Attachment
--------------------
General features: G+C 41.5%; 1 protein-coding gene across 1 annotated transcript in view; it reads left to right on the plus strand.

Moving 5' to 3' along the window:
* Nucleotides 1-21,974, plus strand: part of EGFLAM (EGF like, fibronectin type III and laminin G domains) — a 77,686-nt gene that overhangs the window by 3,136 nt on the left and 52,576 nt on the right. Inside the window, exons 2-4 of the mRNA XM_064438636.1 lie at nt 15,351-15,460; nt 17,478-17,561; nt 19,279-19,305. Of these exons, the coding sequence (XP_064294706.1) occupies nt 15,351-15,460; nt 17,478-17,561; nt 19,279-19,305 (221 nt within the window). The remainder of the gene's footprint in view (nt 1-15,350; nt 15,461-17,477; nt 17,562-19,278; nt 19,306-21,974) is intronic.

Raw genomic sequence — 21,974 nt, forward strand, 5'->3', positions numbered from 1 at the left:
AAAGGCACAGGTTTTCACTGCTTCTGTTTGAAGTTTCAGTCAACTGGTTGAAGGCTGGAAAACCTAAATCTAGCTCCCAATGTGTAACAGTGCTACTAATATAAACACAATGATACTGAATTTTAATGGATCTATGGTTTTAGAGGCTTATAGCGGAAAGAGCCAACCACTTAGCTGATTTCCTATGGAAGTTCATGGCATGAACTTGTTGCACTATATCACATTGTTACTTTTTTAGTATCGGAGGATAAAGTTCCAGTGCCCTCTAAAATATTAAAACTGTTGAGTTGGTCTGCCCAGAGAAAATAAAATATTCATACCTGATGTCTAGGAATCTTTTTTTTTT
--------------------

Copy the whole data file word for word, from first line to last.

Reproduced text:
General features: G+C 41.5%; 1 protein-coding gene across 1 annotated transcript in view; it reads left to right on the plus strand.

Moving 5' to 3' along the window:
* Nucleotides 1-21,974, plus strand: part of EGFLAM (EGF like, fibronectin type III and laminin G domains) — a 77,686-nt gene that overhangs the window by 3,136 nt on the left and 52,576 nt on the right. Inside the window, exons 2-4 of the mRNA XM_064438636.1 lie at nt 15,351-15,460; nt 17,478-17,561; nt 19,279-19,305. Of these exons, the coding sequence (XP_064294706.1) occupies nt 15,351-15,460; nt 17,478-17,561; nt 19,279-19,305 (221 nt within the window). The remainder of the gene's footprint in view (nt 1-15,350; nt 15,461-17,477; nt 17,562-19,278; nt 19,306-21,974) is intronic.

Raw genomic sequence — 21,974 nt, forward strand, 5'->3', positions numbered from 1 at the left:
AAAGGCACAGGTTTTCACTGCTTCTGTTTGAAGTTTCAGTCAACTGGTTGAAGGCTGGAAAACCTAAATCTAGCTCCCAATGTGTAACAGTGCTACTAATATAAACACAATGATACTGAATTTTAATGGATCTATGGTTTTAGAGGCTTATAGCGGAAAGAGCCAACCACTTAGCTGATTTCCTATGGAAGTTCATGGCATGAACTTGTTGCACTATATCACATTGTTACTTTTTTAGTATCGGAGGATAAAGTTCCAGTGCCCTCTAAAATATTAAAACTGTTGAGTTGGTCTGCCCAGAGAAAATAAAATATTCATACCTGATGTCTAGGAATCTTTTTTTTTT